Working outside Canada does not necessarily mean taxes are not paid in Canada. Compared to Americans who are taxed on citizenship, Canadians are taxed on residency and often at a higher rate than UK or US residents. Both the UK and USA (in part) have more lenient and lower taxation for residents. For example only Federal US tax at 25% is payable in Texas and Florida.
Do not assume that you can apply UK or US tax laws in Canada. If tax is paid by the employee or employer in a foreign country, Canadian residents can claim a foreign tax credit from Canadian taxes and RRSP deduction on Canadian tax returns. However, proof of tax paid to the foreign country is required by CCRA on filing Canadian tax returns (preferably with US$ equivalent). Employer letters may not satisfy CCRA. Do not assume that non-reporting of overseas income will remain undetected by CCRA.
Although tax planning is initially considered the most important issue when working or moving overseas, there are other points of equal importance:
- Offshore banking and currency exchange
- Health and disability insurance
- Estate and will planning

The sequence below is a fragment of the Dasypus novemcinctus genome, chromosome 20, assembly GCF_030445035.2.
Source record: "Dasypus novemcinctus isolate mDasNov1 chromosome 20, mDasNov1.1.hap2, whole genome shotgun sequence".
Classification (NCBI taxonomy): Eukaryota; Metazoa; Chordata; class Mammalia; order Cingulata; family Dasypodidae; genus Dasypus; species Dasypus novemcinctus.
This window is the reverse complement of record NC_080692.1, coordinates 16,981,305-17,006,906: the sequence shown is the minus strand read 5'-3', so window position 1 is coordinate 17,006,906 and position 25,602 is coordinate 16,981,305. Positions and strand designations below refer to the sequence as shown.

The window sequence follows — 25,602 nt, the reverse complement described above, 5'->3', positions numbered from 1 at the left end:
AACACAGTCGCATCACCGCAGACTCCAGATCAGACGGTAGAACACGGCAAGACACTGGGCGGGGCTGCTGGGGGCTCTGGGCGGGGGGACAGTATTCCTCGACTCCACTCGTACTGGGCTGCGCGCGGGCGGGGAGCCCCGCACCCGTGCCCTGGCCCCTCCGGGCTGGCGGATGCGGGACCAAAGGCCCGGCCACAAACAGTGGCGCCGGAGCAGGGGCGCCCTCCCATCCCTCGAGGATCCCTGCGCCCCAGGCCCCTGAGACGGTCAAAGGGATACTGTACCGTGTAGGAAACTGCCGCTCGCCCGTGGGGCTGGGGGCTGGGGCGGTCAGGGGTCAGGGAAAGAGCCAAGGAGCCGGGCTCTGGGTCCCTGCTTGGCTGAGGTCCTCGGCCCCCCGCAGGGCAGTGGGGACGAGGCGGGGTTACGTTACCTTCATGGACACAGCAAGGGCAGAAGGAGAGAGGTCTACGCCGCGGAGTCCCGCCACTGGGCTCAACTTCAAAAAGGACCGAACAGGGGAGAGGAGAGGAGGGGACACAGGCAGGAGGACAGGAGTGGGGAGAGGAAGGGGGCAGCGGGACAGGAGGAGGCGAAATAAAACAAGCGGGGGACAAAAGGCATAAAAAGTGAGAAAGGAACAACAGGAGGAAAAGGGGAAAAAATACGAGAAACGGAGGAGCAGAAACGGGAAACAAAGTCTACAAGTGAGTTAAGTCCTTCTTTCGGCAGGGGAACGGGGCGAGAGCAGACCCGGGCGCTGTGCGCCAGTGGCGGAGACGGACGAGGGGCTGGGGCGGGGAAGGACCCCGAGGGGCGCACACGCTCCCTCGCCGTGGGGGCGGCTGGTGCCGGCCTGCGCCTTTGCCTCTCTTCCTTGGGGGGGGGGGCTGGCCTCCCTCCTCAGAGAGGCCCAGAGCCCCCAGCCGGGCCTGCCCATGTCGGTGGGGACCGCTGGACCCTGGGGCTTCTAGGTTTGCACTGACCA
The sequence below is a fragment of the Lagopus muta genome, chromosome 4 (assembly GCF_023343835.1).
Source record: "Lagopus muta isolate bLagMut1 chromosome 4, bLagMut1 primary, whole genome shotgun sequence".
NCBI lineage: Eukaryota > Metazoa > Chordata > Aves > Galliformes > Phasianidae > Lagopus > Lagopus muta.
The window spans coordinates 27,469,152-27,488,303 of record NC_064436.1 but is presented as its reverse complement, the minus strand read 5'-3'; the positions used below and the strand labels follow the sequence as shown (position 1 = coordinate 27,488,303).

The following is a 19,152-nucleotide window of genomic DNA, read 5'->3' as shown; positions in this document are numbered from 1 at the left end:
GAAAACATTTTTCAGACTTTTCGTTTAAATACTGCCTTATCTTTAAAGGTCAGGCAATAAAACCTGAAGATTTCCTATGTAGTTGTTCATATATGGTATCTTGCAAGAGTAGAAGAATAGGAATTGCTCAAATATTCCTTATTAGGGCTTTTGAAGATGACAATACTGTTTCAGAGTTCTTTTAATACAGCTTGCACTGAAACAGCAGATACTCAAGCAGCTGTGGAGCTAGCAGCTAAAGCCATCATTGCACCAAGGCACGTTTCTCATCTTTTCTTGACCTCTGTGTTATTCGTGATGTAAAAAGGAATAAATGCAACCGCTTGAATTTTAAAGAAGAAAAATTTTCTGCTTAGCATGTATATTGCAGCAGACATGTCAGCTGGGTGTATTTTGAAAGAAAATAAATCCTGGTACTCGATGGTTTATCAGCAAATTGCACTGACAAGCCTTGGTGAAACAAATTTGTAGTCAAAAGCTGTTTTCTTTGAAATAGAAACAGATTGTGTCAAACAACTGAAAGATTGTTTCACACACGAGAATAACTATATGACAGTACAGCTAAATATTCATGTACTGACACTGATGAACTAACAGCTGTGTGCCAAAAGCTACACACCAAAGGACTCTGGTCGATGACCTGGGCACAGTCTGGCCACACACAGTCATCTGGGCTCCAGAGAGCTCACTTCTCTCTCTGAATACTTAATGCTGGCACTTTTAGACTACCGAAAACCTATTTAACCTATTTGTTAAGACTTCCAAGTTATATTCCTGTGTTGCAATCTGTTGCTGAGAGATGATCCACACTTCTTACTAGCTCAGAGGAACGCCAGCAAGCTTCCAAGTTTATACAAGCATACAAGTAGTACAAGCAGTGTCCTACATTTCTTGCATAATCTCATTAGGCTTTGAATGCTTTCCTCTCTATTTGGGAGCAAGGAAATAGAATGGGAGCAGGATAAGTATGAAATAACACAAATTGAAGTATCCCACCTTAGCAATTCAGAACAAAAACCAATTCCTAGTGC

- Financial and retirement investment planning
- Lifestyle and culture shock - including how your family will adapt
- Returning to Canada after the contract to reduce future taxes
- Contracts should be reviewed closely. It is unlikely that conditions or remuneration will be altered once you have signed the contract and arrive at your new job location.
“Our tax-smart investment philosophy is part of our mission statement to reduce Canadian taxes and to avoid future Canadian tax filing while overseas. Our goal is to reduce stress and offer peace of mind that tax returns are filed correctly, to avoid paying taxes overseas.”
This material is provided for general information and is subject to change without notice. Every effort has been made to compile this material from reliable sources however no warranty can be made as to its accuracy or completeness. Before acting on any of the above, please make sure to seek professional tax advice based on your personal circumstances.
Information supplied by The Expatriate Group Inc in Canada.
For tax filing, visit their website www.Expat.ca